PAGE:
Ep. 039: The Sacred Pilgrimage of Shikoku
Around the island with Kobo Daishi
Come along as I take the briefest of looks at one of the world's most significant pilgrimages, the 88 Temple Route on Japan's Shikoku Island, in this episode of
In 2001, I undertook a pilgrimage, mostly on foot. This circular route was the last part of my Aki Meguri or "Autumn Journey," and came after I had walked the linear Tokaido Highway end to end from Tokyo to Kyoto, and spent a couple of days visiting key points in the old Yamato area.
A gathering of pilgrims on Shikoku; older Japanese people who opt to travel the course generally do so by the busload.
The Shikoku Hachi-ju-ha Kasho or "88 Sacred Places of Shikoku" route is located on Shikoku, the smallest and least populous of Japan's four major islands, located across the narrow Inland Sea from the western end of the main island, Honshu, just east of Kyushu. For generations it has been the site of a 750-mile pilgrimage made up of 88 temples centering on the life of Kukai ("Sky-Sea"), also called Kobo Daishi, or "Great Master Who Spreads Widely the Buddha's Teaching," perhaps Japan's greatest Buddhist monk, whom we met in Episode 032.
History and Tradition
Shikoku is an island of legend. Oh, it really exists. But as a friend told me, it seems imbued with mystery. Every tree, every stone, seems to have a legend attached. Many of these center on Kukai (774-835), Shikoku's most famous son.
Statue of Kobo Daishi in the cemetery at Koyasan
The Daishi (and he is the Daishi, preeminent among many others) is said to have established this pilgrimage. Scholars dispute it; believers don't care. That he lived here is certain; that he traveled extensively, and practiced religious rigors throughout the island, is also certain. Whether it was he or his followers (the members of the Buddhist Shingon sect), somebody established the pilgrimage, securing this smaller-than-New-Jersey island's place in World Buddhism.
As the stories surrounding the pilgrimage developed, the four provinces of the island each took on an attribute related to the pilgrim's progress. These are:
Tokushima Prefecture (formerly Awa Province): The Dojo (training room) of Awakening Faith
Kochi Prefecture (formerly Tosa Province): The Dojo of Religious Discipline
Ehime Prefecture (formerly Iyo Province): The Dojo of Enlightenment
Kagawa Prefecture (formerly Sanuki Province): The Dojo of Nirvana
What the well-dressed pilgrim must buy. A creepy, silent sales pitch at Temple #1.
In this age of pilgrimage by train, bus, and car, the significance of this progression--from Awakening, through Discipline, to Enlightenment and finally Nirvana--may have been lost for many. But friends tell me that television specials in Japan have centered on the idea that pilgrims are walking again, in greater numbers all the time. This is a sign of hope.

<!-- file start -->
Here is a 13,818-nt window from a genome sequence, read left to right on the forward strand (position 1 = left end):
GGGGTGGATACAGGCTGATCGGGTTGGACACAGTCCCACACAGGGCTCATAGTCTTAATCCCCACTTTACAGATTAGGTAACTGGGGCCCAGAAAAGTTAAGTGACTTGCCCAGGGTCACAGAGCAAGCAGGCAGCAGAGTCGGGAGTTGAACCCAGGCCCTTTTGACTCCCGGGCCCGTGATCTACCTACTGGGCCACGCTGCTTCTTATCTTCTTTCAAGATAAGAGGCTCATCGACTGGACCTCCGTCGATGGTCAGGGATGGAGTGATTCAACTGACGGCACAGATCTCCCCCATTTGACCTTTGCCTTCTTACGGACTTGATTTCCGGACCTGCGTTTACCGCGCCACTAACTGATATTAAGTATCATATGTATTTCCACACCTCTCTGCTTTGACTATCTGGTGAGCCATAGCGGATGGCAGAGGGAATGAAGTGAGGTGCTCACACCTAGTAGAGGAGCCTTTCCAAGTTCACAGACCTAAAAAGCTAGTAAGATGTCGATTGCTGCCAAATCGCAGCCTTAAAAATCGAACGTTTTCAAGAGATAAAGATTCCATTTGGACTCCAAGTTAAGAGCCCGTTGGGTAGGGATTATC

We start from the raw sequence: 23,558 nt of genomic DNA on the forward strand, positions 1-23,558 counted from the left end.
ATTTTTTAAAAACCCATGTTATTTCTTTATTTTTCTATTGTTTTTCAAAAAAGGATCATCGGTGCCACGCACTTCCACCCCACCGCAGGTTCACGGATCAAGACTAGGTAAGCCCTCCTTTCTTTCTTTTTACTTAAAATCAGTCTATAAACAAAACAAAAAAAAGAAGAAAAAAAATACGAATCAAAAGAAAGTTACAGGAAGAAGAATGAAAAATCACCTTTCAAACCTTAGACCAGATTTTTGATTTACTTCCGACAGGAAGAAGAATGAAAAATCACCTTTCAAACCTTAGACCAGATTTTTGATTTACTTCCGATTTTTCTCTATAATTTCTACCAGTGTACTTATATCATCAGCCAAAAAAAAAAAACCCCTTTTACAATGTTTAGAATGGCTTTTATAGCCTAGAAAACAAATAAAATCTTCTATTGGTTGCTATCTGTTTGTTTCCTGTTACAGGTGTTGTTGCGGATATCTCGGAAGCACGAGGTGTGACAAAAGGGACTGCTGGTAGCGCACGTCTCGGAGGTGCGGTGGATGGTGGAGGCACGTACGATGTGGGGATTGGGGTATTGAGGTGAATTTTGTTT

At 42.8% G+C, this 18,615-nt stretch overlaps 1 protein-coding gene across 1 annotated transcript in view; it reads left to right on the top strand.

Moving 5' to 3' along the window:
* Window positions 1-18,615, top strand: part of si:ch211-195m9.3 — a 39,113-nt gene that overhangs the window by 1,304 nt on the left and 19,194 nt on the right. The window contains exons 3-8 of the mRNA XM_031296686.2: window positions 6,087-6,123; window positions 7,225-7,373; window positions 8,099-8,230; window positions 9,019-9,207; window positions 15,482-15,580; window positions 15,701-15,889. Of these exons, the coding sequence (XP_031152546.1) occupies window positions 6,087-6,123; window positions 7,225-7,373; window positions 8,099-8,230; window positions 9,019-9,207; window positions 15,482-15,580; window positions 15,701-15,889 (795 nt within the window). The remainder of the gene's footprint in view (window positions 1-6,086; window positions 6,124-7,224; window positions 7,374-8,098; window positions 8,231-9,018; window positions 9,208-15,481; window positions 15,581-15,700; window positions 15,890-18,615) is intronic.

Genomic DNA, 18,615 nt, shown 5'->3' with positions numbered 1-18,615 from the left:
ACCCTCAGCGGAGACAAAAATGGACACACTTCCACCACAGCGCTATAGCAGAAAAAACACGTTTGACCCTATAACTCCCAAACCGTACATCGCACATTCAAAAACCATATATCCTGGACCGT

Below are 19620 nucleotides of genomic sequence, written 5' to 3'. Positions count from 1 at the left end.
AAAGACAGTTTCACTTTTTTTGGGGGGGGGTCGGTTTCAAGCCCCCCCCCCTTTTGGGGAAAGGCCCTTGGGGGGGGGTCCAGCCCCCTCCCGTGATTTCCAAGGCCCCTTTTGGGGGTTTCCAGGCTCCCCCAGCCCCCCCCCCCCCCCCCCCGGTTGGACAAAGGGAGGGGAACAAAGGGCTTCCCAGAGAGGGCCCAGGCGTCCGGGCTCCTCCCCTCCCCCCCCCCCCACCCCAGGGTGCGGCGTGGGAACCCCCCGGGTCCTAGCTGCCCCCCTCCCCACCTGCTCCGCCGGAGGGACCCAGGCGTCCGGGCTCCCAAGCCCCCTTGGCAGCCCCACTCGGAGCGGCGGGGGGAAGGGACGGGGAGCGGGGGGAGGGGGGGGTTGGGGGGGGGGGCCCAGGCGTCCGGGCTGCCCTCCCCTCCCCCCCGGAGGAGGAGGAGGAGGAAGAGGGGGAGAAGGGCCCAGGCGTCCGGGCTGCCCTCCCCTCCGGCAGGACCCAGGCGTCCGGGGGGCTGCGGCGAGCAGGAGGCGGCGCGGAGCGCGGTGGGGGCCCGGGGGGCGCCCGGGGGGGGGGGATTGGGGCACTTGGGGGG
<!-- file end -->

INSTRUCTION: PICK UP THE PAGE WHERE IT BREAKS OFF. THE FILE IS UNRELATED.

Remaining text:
As you would expect of a tradition that has been around in more-or-less this form since the 14th century, the pilgrimage is knee-deep in lore. For example, the mundane name of the island--"Four Provinces"--is also a homophone for "Death Country." It is said that the ill (or simply unwanted) were sent here to tread the circuit repeatedly until death overtook them. That is why pilgrims wear white (the color of death in Japan, as black is in the west), and carry a hat with the pilgrim's name and hometown written in calligraphy, as well as a stick. Thus, when the traveler succumbs, whoever happens upon his or her remains can bury them, and set up the stick and hat as a tombstone, however temporary. (I have mine in the front porch of my house here in the Philippines, for when I take that final journey. See a photo below.)
Detail of the scroll from my five-day, 60-mile pilgrimage (done entirely on foot in late July, 2001) in Chichibu, near Tokyo.
Another Japanese tradition regarding pilgrimages: one obtains a stamp-book, or sometimes a scroll. At each temple, it is submitted to an office, where the temple's official stamps are placed in red over the calligraphy of a monk or volunteer. This becomes a treasured keepsake; some even consider it to have "magic" powers. I have one from this pilgrimage and two others, and a scroll from a fourth. They (and my laptop) are the first things I'd grab in a fire.
The Shikoku route runs through the four provinces of the island.
The route is fairly straightforward. It runs in a clockwise direction, never straying too far from the island's coast. It starts on the eastern end, in Tokushima Prefecture (22 temples), which was closest to the ferry from Koyasan, where Kobo Daishi's remains are enshrined (and the pilgrimage properly begins); continues south and west through the island's largest Prefecture, Kochi (16 temples); next it runs northward up the island's west coast through Ehime Prefecture (26 temples); then it swerves back into the mountains of Tokushima for one temple; and finally enters Kagawa (23 temples), not only the island's, but the entire country's smallest prefecture. But one can actually jump on the course anywhere, and some people are even compelled by circumstance to travel it in small chunks.
Incidentally, this pilgrimage has a full complement of 20 unnumbered temples beyond the 88 (and 20 + 88 = 108, a very sacred number in Indian religion). I only visited four of these, but I have done some research on the full list; you can see them all on TheTempleGuy.org.
Having become aware of both the Tokaido and Shikoku during my nearly five years of working in Tokyo, in 2001 I started planning an "epic journey" to be undertaken after I quit my job, but before I returned to the 'States. I started walking longer and longer distances in the springtime, and did 60 miles in five days in Chichibu in late July.
Meanwhile, I had begun soliciting my friends for two things: first, that they would give me their "prayer requests" to carry along and express in an appropriate location every day; and second, to make donations to help defray my expenses. It must be pointed out that these two were not to be linked: I would carry their requests whether they donated or not, and donations would (naturally) be accepted even from those who wanted nothing.
My friends "ordain" me before I start out on the journey.
The response was overwhelming. As near as I can figure today, cash gifts totaled upwards of $6,000 US (plus more received along the way--and lots of fruit!). I also received help of all kinds, from logistics to translation to simple encouragement.
But more than that, I was privileged to be included into the hopes and fears of so many people around me. As I wrote in my journal during the trip: "People I've known for years, who never said much, have come to me and told me the most amazing, heart-wrenching stories about family problems, illness, etc. It has opened up new dimensions in relationships that were hitherto pretty much moribund. It has been very fulfilling." About 85 people made requests of one sort or another before I left; I added nearly 30 more after starting out, sometimes just in thanksgiving for their kindness.